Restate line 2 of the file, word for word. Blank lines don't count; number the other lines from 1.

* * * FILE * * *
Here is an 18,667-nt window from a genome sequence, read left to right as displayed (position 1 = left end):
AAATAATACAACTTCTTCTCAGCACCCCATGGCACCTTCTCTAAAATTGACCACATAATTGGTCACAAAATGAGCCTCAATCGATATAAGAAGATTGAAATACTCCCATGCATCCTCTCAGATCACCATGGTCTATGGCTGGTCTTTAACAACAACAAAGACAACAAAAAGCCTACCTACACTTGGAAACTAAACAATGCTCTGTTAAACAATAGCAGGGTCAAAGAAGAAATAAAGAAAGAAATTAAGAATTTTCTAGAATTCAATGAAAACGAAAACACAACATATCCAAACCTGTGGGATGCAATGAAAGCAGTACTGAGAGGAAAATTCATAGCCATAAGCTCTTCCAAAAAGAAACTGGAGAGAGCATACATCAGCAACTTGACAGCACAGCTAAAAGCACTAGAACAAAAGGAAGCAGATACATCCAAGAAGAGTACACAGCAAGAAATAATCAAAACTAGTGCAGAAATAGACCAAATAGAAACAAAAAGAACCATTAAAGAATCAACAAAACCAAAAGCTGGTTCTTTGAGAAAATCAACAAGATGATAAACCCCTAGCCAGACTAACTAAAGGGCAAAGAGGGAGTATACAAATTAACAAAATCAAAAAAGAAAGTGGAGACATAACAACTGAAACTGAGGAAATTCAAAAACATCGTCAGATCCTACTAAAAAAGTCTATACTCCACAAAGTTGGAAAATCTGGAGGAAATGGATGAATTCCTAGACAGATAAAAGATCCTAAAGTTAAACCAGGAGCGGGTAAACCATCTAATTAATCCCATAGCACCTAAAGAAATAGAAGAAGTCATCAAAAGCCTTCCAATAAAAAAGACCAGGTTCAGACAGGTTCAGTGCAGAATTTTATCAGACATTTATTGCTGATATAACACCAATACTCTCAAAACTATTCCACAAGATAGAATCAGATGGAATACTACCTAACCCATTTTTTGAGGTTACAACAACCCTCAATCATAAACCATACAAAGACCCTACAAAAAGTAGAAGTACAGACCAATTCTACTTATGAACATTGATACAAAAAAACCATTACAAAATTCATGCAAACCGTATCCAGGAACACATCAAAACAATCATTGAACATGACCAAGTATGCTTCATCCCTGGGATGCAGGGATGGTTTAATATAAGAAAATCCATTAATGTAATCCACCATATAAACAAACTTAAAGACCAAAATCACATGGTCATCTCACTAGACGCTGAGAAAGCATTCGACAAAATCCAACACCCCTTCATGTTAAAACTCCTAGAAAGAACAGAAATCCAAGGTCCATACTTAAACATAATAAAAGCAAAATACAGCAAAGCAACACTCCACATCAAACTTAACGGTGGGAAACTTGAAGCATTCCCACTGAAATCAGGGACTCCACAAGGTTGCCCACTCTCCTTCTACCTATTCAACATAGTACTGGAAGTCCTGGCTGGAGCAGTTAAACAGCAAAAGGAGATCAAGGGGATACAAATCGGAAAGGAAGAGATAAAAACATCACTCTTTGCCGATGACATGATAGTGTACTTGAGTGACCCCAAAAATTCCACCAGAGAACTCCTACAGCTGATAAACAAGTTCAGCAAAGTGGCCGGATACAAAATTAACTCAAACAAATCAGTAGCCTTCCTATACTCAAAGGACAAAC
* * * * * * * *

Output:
AAATAATACAACTTCTTCTCAGCACCCCATGGCACCTTCTCTAAAATTGACCACATAATTGGTCACAAAATGAGCCTCAATCGATATAAGAAGATTGAAATACTCCCATGCATCCTCTCAGATCACCATGGTCTATGGCTGGTCTTTAACAACAACAAAGACAACAAAAAGCCTACCTACACTTGGAAACTAAACAATGCTCTGTTAAACAATAGCAGGGTCAAAGAAGAAATAAAGAAAGAAATTAAGAATTTTCTAGAATTCAATGAAAACGAAAACACAACATATCCAAACCTGTGGGATGCAATGAAAGCAGTACTGAGAGGAAAATTCATAGCCATAAGCTCTTCCAAAAAGAAACTGGAGAGAGCATACATCAGCAACTTGACAGCACAGCTAAAAGCACTAGAACAAAAGGAAGCAGATACATCCAAGAAGAGTACACAGCAAGAAATAATCAAAACTAGTGCAGAAATAGACCAAATAGAAACAAAAAGAACCATTAAAGAATCAACAAAACCAAAAGCTGGTTCTTTGAGAAAATCAACAAGATGATAAACCCCTAGCCAGACTAACTAAAGGGCAAAGAGGGAGTATACAAATTAACAAAATCAAAAAAGAAAGTGGAGACATAACAACTGAAACTGAGGAAATTCAAAAACATCGTCAGATCCTACTAAAAAAGTCTATACTCCACAAAGTTGGAAAATCTGGAGGAAATGGATGAATTCCTAGACAGATAAAAGATCCTAAAGTTAAACCAGGAGCGGGTAAACCATCTAATTAATCCCATAGCACCTAAAGAAATAGAAGAAGTCATCAAAAGCCTTCCAATAAAAAAGACCAGGTTCAGACAGGTTCAGTGCAGAATTTTATCAGACATTTATTGCTGATATAACACCAATACTCTCAAAACTATTCCACAAGATAGAATCAGATGGAATACTACCTAACCCATTTTTTGAGGTTACAACAACCCTCAATCATAAACCATACAAAGACCCTACAAAAAGTAGAAGTACAGACCAATTCTACTTATGAACATTGATACAAAAAAACCATTACAAAATTCATGCAAACCGTATCCAGGAACACATCAAAACAATCATTGAACATGACCAAGTATGCTTCATCCCTGGGATGCAGGGATGGTTTAATATAAGAAAATCCATTAATGTAATCCACCATATAAACAAACTTAAAGACCAAAATCACATGGTCATCTCACTAGACGCTGAGAAAGCATTCGACAAAATCCAACACCCCTTCATGTTAAAACTCCTAGAAAGAACAGAAATCCAAGGTCCATACTTAAACATAATAAAAGCAAAATACAGCAAAGCAACACTCCACATCAAACTTAACGGTGGGAAACTTGAAGCATTCCCACTGAAATCAGGGACTCCACAAGGTTGCCCACTCTCCTTCTACCTATTCAACATAGTACTGGAAGTCCTGGCTGGAGCAGTTAAACAGCAAAAGGAGATCAAGGGGATACAAATCGGAAAGGAAGAGATAAAAACATCACTCTTTGCCGATGACATGATAGTGTACTTGAGTGACCCCAAAAATTCCACCAGAGAACTCCTACAGCTGATAAACAAGTTCAGCAAAGTGGCCGGATACAAAATTAACTCAAACAAATCAGTAGCCTTCCTATACTCAAAGGACAAAC